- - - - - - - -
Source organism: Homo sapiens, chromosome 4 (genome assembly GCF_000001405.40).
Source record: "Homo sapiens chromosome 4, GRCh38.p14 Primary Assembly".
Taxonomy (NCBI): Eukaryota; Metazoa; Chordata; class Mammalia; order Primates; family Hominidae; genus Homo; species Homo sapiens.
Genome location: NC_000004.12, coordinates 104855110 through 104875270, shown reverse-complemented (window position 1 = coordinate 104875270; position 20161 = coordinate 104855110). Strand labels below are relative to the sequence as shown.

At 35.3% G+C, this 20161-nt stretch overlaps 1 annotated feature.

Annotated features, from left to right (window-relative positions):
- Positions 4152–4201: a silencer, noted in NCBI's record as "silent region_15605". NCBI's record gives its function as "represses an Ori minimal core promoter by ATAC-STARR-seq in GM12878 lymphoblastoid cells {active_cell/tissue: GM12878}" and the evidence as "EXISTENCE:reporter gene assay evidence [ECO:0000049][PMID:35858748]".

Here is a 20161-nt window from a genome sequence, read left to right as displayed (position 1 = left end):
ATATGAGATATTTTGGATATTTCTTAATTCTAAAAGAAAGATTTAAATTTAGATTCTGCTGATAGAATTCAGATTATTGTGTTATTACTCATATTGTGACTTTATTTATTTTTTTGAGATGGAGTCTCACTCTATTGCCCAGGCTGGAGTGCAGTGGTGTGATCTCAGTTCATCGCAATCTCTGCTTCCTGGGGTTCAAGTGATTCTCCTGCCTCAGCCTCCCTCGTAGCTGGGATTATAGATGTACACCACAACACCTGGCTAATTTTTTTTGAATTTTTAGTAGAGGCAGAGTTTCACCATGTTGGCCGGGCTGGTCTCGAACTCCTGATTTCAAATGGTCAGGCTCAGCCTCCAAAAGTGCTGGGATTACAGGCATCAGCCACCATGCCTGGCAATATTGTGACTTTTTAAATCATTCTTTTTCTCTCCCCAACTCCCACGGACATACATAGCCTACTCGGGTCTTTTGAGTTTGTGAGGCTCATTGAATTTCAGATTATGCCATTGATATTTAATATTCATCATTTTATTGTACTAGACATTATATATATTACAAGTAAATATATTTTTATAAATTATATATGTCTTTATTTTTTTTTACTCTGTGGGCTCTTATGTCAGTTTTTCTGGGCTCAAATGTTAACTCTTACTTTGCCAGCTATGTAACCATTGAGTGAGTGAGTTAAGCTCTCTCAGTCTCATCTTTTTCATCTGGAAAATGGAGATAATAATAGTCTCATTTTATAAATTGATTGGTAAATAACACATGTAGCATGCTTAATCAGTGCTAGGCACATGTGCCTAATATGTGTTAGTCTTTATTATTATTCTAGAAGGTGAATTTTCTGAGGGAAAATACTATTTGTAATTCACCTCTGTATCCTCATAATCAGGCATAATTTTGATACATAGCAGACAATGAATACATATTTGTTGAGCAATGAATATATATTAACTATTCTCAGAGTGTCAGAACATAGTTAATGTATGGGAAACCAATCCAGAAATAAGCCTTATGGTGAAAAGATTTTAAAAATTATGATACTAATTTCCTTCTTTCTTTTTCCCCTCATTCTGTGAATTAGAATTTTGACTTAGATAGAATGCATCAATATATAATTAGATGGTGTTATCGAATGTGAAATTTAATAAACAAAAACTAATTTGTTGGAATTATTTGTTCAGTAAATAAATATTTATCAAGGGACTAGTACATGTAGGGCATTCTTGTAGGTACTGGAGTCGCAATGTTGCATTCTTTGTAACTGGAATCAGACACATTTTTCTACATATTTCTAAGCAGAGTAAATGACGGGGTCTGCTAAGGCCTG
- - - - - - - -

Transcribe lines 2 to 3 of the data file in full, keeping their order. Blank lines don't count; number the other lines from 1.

Source record: "Homo sapiens chromosome 4, GRCh38.p14 Primary Assembly".
Taxonomy (NCBI): Eukaryota; Metazoa; Chordata; class Mammalia; order Primates; family Hominidae; genus Homo; species Homo sapiens.